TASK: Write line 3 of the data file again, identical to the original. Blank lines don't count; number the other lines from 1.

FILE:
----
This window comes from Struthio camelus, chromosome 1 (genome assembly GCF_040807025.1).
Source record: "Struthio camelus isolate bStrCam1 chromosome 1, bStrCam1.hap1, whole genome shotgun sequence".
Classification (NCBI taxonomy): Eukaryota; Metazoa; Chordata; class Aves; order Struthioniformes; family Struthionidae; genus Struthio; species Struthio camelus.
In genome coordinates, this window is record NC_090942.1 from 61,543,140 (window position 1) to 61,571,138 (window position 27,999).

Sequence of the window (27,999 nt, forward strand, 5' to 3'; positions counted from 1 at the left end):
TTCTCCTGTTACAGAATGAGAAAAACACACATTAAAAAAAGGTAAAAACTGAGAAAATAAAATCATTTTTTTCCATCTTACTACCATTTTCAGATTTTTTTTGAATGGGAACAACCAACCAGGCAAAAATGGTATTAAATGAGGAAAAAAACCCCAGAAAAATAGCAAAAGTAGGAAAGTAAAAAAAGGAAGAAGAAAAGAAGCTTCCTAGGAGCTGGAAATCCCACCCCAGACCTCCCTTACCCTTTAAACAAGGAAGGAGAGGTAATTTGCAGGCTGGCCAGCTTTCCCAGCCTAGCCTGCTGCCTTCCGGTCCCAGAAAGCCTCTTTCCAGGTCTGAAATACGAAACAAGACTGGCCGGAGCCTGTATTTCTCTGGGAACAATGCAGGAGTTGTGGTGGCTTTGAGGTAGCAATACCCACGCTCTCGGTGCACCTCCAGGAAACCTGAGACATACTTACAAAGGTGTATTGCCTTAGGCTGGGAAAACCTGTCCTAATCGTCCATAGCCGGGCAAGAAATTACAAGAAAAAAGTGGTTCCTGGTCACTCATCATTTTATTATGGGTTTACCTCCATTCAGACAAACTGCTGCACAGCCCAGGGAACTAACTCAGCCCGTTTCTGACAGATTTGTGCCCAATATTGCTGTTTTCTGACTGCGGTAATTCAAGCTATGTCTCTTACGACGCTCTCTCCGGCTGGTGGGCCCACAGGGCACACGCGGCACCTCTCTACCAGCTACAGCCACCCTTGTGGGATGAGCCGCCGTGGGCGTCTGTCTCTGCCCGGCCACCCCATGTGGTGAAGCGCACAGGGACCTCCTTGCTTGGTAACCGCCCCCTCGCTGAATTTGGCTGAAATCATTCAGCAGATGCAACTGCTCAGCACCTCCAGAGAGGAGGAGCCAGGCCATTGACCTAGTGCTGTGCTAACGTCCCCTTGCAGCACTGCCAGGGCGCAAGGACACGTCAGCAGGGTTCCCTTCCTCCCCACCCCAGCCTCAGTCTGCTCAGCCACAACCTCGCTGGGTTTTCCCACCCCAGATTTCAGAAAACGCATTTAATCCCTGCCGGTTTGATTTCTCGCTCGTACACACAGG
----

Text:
Classification (NCBI taxonomy): Eukaryota; Metazoa; Chordata; class Aves; order Struthioniformes; family Struthionidae; genus Struthio; species Struthio camelus.